The story is light, but it also means that knowledge of the series isn’t necessary to jump in and fight those turn-based battles.



(Release: July 12 for PS4, Xbox One and PC)

Ratchet & Clank, Sunset Overdrive and soon-to-be Spiderman developers Insomniac Games’ undersea adventure Song of the Deep is the first release by GameTrust Games, the publishing arm of GameStop. Although the reputation of GameStop has taken a bit of a beating lately, Insomniac’s history of quality would suggest they picked a winner for their first game.

Song of the Sea is a sidescrolling Metroidvania, meaning lots of exploration and puzzle solving whilst unlocking new items that allow the player to progress through the world. The story centers on 12-year-old Merryn, who sets out in a makeshift submarine to find her missing father.

With beautiful art and a touching premise, all Song of the Deep needs now is satisfying gameplay and a good challenge. Here’s hoping Insomniac Games has another winner on their hands after the excellent Ratchet & Clank remake.



(Release: July 19 for PS4 and PC)

At some point Square Enix had to notice that the Steam and PlayStation stores were starting to fill with games that resembled what they used to make in the nineties. Not to be left out, they started Tokyo RPG Factory to develop their very own throwback RPGs.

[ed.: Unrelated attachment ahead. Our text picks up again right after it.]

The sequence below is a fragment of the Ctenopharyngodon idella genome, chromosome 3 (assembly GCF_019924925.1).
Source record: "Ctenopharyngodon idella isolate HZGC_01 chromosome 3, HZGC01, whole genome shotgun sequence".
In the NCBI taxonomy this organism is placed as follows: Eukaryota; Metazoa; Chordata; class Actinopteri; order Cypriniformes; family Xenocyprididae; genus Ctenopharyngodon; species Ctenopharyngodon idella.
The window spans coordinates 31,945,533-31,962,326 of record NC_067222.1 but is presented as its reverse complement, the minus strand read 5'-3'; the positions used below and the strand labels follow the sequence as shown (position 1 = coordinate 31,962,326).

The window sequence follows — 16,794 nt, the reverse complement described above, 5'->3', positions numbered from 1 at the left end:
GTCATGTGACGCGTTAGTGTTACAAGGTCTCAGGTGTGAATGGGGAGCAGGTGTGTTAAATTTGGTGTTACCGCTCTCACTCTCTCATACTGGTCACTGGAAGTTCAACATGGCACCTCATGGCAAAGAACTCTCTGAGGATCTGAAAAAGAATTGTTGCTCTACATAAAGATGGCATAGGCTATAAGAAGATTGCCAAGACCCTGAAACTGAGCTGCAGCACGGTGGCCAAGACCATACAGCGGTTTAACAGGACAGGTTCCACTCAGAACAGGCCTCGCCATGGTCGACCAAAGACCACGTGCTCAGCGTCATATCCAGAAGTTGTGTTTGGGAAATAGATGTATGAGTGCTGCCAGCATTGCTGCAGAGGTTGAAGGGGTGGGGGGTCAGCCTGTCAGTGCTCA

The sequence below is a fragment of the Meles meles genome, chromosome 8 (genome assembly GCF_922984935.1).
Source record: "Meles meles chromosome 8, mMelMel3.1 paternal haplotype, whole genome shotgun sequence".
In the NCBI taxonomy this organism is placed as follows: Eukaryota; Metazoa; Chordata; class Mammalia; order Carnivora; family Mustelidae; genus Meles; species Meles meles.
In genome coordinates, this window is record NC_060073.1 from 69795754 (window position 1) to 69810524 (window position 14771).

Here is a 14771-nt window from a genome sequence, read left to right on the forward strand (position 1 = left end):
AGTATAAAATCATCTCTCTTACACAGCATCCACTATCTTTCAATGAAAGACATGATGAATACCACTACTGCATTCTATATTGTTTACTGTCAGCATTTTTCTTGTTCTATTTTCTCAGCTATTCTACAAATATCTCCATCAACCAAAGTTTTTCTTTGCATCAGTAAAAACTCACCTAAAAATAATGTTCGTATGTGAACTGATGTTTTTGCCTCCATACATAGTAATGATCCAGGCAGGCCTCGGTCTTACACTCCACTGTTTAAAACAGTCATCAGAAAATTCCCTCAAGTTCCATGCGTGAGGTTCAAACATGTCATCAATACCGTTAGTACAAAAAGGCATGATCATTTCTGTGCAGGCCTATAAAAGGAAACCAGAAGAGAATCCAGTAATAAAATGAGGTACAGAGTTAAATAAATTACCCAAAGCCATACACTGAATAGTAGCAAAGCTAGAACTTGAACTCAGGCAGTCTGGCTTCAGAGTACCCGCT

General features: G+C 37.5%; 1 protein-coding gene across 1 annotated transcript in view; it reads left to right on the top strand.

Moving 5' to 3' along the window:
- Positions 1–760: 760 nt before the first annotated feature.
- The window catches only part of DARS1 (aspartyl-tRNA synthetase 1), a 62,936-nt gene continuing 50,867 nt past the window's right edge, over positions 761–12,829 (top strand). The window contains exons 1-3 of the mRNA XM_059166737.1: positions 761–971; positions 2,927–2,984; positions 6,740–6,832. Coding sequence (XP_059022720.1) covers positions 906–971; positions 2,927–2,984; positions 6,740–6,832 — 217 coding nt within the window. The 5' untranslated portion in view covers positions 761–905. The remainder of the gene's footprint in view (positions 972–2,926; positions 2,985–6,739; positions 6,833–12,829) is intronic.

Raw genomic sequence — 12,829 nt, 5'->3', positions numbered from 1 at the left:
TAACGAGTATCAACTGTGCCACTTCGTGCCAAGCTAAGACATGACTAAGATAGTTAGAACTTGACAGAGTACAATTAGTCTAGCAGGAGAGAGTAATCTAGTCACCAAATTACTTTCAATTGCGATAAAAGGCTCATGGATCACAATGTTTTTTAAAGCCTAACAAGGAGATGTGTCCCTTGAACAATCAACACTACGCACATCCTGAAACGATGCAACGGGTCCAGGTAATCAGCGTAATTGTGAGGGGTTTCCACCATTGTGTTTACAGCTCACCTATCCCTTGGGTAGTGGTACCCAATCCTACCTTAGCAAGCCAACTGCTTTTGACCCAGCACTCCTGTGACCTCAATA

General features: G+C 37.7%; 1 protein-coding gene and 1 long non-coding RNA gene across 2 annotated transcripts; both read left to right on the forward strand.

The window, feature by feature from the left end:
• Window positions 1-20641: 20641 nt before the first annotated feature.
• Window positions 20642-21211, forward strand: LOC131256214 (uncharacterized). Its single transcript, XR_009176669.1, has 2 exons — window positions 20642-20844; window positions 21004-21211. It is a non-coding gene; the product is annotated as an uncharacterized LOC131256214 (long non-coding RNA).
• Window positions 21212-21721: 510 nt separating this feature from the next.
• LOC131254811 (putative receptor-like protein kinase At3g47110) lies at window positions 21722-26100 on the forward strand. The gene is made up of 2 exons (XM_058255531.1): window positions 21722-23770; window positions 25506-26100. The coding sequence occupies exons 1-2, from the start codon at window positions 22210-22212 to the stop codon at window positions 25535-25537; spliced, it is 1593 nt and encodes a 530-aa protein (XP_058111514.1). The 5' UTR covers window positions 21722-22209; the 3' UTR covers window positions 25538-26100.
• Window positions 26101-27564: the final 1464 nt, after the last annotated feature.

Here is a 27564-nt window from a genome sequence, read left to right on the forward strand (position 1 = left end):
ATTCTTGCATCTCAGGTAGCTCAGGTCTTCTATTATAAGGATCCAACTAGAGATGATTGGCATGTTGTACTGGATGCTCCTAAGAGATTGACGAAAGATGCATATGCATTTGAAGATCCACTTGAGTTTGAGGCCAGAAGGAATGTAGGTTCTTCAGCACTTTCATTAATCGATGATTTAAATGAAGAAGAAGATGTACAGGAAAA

I Am Setsuna, the first fruit of this new studio, harkens back to games like Final Fantasy VI and especially Chrono Trigger with its battle system. However, Tokyo RPG Factory haven’t simply turned out a nostalgic cash grab: it uses modernised (if not cutting edge) graphics and an emotional piano soundtrack. The story, too, makes a good case for being different: more subdued and sorrowful, a tone reflected in the game’s snow-covered setting.

Like last year’s Pillars of Eternity did for CRPGs, I Am Setsuna could represent a new dawn for classic JRPGs, especially on Steam.



(Release: July 26 for PC, OS X and Oculus Rift)

Obduction is defined as the layering or covering up of one thing with something else, often used when describing an event in plate tectonics. The use of the term for Cyan Worlds’ new game describes strange alien worlds being layered with objects that appear human in origin.